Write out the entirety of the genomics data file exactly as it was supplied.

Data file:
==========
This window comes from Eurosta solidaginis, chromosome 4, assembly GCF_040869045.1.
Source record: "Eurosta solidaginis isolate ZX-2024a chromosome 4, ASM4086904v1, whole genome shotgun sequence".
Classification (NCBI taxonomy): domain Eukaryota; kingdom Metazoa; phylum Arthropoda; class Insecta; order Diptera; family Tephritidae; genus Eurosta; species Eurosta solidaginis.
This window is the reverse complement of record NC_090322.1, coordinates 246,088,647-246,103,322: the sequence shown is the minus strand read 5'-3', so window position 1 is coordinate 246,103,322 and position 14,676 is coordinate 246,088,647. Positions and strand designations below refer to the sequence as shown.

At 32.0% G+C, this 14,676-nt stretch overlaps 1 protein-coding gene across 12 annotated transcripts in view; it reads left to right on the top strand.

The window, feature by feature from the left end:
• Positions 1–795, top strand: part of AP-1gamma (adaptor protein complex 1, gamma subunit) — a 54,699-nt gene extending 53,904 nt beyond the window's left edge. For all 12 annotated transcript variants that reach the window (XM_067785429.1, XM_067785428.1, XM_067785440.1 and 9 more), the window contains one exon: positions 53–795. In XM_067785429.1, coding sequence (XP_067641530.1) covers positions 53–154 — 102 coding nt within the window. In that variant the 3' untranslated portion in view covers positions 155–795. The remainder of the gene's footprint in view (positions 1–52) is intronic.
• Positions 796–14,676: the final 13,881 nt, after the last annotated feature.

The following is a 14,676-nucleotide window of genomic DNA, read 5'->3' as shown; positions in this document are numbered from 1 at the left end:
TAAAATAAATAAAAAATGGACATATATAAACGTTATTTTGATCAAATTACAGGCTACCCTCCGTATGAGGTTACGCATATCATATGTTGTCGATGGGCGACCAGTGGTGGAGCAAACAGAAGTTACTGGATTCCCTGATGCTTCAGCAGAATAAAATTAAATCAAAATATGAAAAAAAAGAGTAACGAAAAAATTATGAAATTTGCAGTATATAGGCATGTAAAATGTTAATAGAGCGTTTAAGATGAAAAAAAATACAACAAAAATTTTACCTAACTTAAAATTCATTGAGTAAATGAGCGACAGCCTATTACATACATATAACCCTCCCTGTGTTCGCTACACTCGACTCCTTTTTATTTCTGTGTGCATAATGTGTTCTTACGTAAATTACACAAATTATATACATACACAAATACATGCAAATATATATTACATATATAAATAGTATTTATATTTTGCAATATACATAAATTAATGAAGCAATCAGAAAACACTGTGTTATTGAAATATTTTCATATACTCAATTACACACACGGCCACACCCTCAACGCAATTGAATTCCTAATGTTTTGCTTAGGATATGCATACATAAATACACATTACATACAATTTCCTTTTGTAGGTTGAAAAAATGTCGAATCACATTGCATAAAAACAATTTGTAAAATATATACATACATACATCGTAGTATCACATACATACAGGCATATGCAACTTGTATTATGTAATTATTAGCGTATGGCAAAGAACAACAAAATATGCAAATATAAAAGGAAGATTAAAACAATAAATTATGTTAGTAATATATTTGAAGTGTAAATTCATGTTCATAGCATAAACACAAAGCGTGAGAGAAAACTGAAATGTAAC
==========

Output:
This window comes from Eurosta solidaginis, chromosome 4, assembly GCF_040869045.1.
Source record: "Eurosta solidaginis isolate ZX-2024a chromosome 4, ASM4086904v1, whole genome shotgun sequence".
Classification (NCBI taxonomy): domain Eukaryota; kingdom Metazoa; phylum Arthropoda; class Insecta; order Diptera; family Tephritidae; genus Eurosta; species Eurosta solidaginis.
This window is the reverse complement of record NC_090322.1, coordinates 246,088,647-246,103,322: the sequence shown is the minus strand read 5'-3', so window position 1 is coordinate 246,103,322 and position 14,676 is coordinate 246,088,647. Positions and strand designations below refer to the sequence as shown.

At 32.0% G+C, this 14,676-nt stretch overlaps 1 protein-coding gene across 12 annotated transcripts in view; it reads left to right on the top strand.

The window, feature by feature from the left end:
• Positions 1–795, top strand: part of AP-1gamma (adaptor protein complex 1, gamma subunit) — a 54,699-nt gene extending 53,904 nt beyond the window's left edge. For all 12 annotated transcript variants that reach the window (XM_067785429.1, XM_067785428.1, XM_067785440.1 and 9 more), the window contains one exon: positions 53–795. In XM_067785429.1, coding sequence (XP_067641530.1) covers positions 53–154 — 102 coding nt within the window. In that variant the 3' untranslated portion in view covers positions 155–795. The remainder of the gene's footprint in view (positions 1–52) is intronic.
• Positions 796–14,676: the final 13,881 nt, after the last annotated feature.

The following is a 14,676-nucleotide window of genomic DNA, read 5'->3' as shown; positions in this document are numbered from 1 at the left end:
TAAAATAAATAAAAAATGGACATATATAAACGTTATTTTGATCAAATTACAGGCTACCCTCCGTATGAGGTTACGCATATCATATGTTGTCGATGGGCGACCAGTGGTGGAGCAAACAGAAGTTACTGGATTCCCTGATGCTTCAGCAGAATAAAATTAAATCAAAATATGAAAAAAAAGAGTAACGAAAAAATTATGAAATTTGCAGTATATAGGCATGTAAAATGTTAATAGAGCGTTTAAGATGAAAAAAAATACAACAAAAATTTTACCTAACTTAAAATTCATTGAGTAAATGAGCGACAGCCTATTACATACATATAACCCTCCCTGTGTTCGCTACACTCGACTCCTTTTTATTTCTGTGTGCATAATGTGTTCTTACGTAAATTACACAAATTATATACATACACAAATACATGCAAATATATATTACATATATAAATAGTATTTATATTTTGCAATATACATAAATTAATGAAGCAATCAGAAAACACTGTGTTATTGAAATATTTTCATATACTCAATTACACACACGGCCACACCCTCAACGCAATTGAATTCCTAATGTTTTGCTTAGGATATGCATACATAAATACACATTACATACAATTTCCTTTTGTAGGTTGAAAAAATGTCGAATCACATTGCATAAAAACAATTTGTAAAATATATACATACATACATCGTAGTATCACATACATACAGGCATATGCAACTTGTATTATGTAATTATTAGCGTATGGCAAAGAACAACAAAATATGCAAATATAAAAGGAAGATTAAAACAATAAATTATGTTAGTAATATATTTGAAGTGTAAATTCATGTTCATAGCATAAACACAAAGCGTGAGAGAAAACTGAAATGTAAC